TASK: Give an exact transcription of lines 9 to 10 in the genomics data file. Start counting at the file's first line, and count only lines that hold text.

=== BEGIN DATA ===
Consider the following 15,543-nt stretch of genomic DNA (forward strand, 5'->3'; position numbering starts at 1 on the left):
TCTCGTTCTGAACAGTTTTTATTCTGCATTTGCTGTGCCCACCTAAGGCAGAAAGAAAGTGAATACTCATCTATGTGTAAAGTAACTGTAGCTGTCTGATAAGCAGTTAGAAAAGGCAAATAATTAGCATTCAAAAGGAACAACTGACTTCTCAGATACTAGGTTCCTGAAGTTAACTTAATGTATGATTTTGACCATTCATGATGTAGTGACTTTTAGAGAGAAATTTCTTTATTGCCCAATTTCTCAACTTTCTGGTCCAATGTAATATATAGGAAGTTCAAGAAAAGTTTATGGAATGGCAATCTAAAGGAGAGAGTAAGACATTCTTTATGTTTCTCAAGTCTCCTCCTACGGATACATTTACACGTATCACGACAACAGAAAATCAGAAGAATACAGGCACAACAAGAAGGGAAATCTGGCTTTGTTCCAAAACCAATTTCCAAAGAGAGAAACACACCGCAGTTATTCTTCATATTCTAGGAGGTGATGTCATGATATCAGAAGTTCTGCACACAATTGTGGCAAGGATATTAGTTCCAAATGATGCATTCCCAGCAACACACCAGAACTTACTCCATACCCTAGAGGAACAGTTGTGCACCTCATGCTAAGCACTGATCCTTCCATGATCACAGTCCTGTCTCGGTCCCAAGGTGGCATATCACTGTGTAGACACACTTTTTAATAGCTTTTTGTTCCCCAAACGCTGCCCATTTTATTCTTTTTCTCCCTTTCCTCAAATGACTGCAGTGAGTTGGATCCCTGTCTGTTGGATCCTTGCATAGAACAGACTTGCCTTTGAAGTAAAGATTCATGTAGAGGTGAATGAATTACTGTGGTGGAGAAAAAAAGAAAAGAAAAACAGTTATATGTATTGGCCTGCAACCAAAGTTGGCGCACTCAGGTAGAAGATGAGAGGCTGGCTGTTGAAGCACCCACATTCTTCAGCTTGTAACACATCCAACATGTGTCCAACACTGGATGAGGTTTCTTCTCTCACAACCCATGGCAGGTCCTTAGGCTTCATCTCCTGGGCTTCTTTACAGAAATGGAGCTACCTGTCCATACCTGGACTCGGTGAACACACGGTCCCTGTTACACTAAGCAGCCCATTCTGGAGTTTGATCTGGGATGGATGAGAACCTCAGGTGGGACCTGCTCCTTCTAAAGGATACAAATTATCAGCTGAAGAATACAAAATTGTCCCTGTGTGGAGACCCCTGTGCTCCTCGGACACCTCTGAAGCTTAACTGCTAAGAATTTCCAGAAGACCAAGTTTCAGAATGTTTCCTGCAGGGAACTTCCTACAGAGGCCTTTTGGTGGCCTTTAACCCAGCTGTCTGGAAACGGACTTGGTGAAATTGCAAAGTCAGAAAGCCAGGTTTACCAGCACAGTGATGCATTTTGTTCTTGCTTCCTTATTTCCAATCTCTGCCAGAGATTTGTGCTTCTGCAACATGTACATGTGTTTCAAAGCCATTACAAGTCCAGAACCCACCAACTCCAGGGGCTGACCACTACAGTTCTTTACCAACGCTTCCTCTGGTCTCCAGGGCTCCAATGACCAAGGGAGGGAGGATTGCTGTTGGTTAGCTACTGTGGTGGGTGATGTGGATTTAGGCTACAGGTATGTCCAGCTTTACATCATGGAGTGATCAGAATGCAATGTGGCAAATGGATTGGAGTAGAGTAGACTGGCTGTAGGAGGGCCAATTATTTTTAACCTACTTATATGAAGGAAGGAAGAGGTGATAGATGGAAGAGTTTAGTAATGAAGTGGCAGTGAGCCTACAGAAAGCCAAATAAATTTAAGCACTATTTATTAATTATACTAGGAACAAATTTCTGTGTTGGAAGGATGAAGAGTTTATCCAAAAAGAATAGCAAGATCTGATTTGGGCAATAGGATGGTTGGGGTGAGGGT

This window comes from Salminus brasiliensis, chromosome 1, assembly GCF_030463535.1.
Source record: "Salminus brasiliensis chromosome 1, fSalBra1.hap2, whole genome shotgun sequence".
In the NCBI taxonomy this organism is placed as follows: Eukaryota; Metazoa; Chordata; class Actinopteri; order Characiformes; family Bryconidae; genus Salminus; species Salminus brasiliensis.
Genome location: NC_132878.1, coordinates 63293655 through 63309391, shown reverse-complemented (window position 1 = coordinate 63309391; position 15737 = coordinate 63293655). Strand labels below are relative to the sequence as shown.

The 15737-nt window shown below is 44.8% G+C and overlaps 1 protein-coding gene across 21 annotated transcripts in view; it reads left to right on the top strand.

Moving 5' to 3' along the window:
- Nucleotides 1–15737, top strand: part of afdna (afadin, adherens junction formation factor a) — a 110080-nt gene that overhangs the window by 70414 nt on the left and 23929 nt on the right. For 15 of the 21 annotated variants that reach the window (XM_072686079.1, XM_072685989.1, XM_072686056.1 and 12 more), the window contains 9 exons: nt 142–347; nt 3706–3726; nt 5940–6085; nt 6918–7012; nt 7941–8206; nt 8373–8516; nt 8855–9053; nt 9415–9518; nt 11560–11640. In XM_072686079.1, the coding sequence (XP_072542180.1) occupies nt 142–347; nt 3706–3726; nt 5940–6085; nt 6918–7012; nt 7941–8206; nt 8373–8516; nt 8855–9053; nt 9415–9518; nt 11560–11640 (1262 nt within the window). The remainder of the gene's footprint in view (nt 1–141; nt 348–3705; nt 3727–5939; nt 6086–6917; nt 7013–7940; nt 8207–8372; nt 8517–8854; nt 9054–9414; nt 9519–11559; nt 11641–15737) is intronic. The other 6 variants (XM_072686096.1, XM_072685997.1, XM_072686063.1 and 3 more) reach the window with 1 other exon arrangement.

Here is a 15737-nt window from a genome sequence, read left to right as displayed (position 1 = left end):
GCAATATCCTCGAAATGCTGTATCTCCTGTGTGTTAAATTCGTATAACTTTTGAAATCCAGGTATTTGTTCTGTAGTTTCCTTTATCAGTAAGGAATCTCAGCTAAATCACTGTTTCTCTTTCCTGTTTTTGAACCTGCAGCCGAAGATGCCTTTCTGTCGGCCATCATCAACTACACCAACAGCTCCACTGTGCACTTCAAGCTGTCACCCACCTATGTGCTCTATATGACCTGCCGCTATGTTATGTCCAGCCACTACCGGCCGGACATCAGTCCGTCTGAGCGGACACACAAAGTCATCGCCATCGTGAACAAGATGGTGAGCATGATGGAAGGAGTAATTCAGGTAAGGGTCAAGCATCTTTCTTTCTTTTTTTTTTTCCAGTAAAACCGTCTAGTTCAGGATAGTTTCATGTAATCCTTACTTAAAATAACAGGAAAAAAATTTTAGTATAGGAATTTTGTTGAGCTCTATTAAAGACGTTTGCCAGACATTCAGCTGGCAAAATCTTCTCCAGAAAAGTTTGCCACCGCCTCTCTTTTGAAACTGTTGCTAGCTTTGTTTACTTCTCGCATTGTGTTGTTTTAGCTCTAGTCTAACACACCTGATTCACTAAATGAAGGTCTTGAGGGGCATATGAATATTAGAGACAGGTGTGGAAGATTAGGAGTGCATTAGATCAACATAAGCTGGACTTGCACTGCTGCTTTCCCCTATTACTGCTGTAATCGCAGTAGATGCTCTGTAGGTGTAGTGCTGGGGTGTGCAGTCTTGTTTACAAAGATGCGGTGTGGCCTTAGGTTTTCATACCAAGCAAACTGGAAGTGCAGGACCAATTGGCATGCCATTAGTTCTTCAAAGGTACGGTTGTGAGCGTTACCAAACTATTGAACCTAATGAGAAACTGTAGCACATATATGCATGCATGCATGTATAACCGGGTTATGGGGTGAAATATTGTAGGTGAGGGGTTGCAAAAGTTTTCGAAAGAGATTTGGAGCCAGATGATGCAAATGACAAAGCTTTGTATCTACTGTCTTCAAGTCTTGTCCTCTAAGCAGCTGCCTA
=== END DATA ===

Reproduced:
- Nucleotides 1–15737, top strand: part of afdna (afadin, adherens junction formation factor a) — a 110080-nt gene that overhangs the window by 70414 nt on the left and 23929 nt on the right. For 15 of the 21 annotated variants that reach the window (XM_072686079.1, XM_072685989.1, XM_072686056.1 and 12 more), the window contains 9 exons: nt 142–347; nt 3706–3726; nt 5940–6085; nt 6918–7012; nt 7941–8206; nt 8373–8516; nt 8855–9053; nt 9415–9518; nt 11560–11640. In XM_072686079.1, the coding sequence (XP_072542180.1) occupies nt 142–347; nt 3706–3726; nt 5940–6085; nt 6918–7012; nt 7941–8206; nt 8373–8516; nt 8855–9053; nt 9415–9518; nt 11560–11640 (1262 nt within the window). The remainder of the gene's footprint in view (nt 1–141; nt 348–3705; nt 3727–5939; nt 6086–6917; nt 7013–7940; nt 8207–8372; nt 8517–8854; nt 9054–9414; nt 9519–11559; nt 11641–15737) is intronic. The other 6 variants (XM_072686096.1, XM_072685997.1, XM_072686063.1 and 3 more) reach the window with 1 other exon arrangement.

Here is a 15737-nt window from a genome sequence, read left to right as displayed (position 1 = left end):